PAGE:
What drives consumers’ interest in non-profits? A cohesive blend of tangible and intangible elements that create powerful bonds between consumers and non-profit brands—bonds that make these brands not only important, but personally relevant.
“Smart” technologies—including televisions, refrigerators, home security systems and more—can be found in different rooms in homes today. To better understand Canadian consumers’ level of familiarity with these technologies, Nielsen's Connected Home report segmented consumers into four key categories.
As a consumer group, Millennials are just starting to flex their spending power, which will grow significantly in the coming years. While they’re years from fully establishing themselves, they’re already having a marked impact on the global consumer landscape.
In Canada, women account for 60% of primary shoppers, giving them significant influence over the household basket. With the never-ending rise in technologies to assist in purchase decisions, how can retailers and manufacturers connect with these female consumers?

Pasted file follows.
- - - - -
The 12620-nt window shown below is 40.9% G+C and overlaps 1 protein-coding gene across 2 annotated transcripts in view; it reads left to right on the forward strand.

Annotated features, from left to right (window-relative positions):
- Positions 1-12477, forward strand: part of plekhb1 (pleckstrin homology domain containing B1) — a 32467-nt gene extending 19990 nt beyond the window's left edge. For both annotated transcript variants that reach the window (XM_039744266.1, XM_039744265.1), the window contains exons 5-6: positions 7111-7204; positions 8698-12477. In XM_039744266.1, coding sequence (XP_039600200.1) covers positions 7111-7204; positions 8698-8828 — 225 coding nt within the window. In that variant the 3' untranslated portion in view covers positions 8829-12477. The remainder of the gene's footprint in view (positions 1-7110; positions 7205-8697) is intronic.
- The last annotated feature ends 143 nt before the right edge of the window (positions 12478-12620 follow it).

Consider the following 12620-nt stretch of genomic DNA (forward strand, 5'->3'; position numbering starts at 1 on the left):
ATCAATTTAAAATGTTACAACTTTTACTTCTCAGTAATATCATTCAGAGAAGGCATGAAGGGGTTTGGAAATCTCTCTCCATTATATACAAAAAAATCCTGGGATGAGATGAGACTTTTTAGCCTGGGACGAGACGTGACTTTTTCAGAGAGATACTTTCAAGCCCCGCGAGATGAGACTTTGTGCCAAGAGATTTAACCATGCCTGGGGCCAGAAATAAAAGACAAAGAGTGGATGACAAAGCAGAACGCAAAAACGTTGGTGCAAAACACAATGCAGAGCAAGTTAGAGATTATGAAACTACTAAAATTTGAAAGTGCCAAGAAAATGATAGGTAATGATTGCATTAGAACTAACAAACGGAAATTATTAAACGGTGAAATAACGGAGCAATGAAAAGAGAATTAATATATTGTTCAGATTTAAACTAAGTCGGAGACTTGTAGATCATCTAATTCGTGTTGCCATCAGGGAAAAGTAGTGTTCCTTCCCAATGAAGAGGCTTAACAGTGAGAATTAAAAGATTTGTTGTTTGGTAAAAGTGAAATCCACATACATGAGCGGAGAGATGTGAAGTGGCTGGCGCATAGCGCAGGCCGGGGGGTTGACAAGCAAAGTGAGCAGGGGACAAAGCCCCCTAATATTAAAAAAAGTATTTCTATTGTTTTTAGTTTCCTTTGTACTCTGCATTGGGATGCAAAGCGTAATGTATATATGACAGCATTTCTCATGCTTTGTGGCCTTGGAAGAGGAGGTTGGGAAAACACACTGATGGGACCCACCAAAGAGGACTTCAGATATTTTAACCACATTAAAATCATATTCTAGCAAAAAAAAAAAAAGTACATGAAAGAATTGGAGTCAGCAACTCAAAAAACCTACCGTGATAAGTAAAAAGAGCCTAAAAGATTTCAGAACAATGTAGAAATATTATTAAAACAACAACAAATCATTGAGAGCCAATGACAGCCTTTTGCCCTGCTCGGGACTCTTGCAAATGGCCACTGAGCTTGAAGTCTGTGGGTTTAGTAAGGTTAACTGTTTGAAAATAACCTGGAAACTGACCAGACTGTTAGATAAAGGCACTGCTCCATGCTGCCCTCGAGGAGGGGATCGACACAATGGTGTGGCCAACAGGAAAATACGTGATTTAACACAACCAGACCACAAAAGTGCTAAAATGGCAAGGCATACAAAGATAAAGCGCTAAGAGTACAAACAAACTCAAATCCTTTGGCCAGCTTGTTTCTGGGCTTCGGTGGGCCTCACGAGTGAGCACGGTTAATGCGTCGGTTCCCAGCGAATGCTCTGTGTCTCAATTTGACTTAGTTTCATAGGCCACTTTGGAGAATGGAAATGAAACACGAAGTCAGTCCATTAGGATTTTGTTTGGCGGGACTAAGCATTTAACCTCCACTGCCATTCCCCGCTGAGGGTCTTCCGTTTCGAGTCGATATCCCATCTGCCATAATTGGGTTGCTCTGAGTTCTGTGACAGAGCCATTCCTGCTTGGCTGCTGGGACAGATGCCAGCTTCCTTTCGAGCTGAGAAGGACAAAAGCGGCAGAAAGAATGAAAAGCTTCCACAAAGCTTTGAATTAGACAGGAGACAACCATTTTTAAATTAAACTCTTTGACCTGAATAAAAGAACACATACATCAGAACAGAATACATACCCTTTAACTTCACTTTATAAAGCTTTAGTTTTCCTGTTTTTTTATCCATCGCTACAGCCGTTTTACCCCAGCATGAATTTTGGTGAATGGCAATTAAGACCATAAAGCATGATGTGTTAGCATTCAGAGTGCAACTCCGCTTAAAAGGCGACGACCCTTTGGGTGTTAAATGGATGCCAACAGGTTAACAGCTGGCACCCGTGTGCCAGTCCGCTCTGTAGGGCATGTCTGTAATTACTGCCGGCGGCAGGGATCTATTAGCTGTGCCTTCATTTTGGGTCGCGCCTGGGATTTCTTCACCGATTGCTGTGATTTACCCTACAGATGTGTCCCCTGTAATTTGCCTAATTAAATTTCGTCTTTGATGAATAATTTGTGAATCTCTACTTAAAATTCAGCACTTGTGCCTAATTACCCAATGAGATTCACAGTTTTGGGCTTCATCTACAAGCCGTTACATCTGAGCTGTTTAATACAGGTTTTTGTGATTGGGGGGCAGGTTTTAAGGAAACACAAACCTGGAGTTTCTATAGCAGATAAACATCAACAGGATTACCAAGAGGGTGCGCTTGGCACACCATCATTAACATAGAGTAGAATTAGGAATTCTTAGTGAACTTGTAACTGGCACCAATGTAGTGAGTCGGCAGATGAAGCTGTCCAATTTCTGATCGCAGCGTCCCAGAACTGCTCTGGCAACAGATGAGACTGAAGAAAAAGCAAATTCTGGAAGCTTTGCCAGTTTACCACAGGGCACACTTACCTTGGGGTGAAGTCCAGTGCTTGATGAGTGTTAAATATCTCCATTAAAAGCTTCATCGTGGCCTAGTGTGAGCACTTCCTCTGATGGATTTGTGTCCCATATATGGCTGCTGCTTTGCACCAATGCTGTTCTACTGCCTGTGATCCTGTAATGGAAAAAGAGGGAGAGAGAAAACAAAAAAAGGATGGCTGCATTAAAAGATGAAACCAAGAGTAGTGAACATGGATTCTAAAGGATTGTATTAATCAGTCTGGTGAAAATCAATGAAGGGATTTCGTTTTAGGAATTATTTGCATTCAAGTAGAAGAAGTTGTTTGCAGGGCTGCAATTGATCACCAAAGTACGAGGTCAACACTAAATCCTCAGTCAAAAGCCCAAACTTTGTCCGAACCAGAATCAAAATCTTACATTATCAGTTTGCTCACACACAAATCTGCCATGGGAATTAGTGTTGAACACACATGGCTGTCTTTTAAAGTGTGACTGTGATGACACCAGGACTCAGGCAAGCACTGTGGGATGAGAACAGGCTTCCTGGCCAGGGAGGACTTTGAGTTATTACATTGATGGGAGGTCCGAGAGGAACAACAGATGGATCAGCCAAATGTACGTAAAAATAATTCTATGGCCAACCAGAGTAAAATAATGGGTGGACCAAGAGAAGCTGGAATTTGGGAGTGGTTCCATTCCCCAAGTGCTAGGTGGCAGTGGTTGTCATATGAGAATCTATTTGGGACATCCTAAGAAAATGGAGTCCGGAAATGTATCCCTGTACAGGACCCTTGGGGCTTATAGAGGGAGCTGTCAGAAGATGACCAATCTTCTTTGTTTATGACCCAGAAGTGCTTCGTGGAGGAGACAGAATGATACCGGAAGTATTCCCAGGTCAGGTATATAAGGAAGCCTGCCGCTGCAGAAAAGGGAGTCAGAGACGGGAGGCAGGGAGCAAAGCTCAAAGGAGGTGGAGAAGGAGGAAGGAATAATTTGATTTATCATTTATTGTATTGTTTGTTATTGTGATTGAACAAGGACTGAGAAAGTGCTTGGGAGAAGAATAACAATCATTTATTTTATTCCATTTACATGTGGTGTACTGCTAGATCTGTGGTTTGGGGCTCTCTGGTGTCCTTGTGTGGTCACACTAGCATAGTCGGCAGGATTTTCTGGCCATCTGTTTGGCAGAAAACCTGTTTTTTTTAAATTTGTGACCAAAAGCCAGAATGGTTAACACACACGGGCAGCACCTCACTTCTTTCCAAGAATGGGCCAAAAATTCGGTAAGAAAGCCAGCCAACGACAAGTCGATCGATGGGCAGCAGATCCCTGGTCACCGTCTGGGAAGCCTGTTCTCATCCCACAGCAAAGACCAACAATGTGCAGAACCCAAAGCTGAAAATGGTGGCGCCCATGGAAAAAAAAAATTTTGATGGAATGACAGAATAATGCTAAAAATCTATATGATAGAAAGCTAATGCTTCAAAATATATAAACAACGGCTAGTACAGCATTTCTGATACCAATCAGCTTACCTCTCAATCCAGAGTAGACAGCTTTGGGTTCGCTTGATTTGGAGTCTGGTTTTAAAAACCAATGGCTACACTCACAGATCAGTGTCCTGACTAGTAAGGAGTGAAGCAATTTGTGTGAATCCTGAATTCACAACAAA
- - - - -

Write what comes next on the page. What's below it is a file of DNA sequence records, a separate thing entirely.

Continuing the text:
With over 35 million residents living in almost 10 million square kilometres, Canadians have an abundance of choice when it comes to choosing where to live. Their choice defines them as urban, suburban or rural households.
Quebec has been settled by immigrants from countries with distinct languages, cultures and ways of life. With their richly ingrained traditions, the populations in Quebec display varying demographic and consumer behaviours compared to the rest of the country.
Competition for consumers is growing with thousands of new products hitting the shelves every year to try and win shopping dollars. Manufacturers and retailers can benefit from knowing who is buying and how they are spending their allotted budgets.
VOD is fast becoming a part of daily viewing habits for many around the world, regardless of age. In fact, among the 65% of global respondents who watch any type of VOD programming, more than four-in-10 say they watch at least once a day.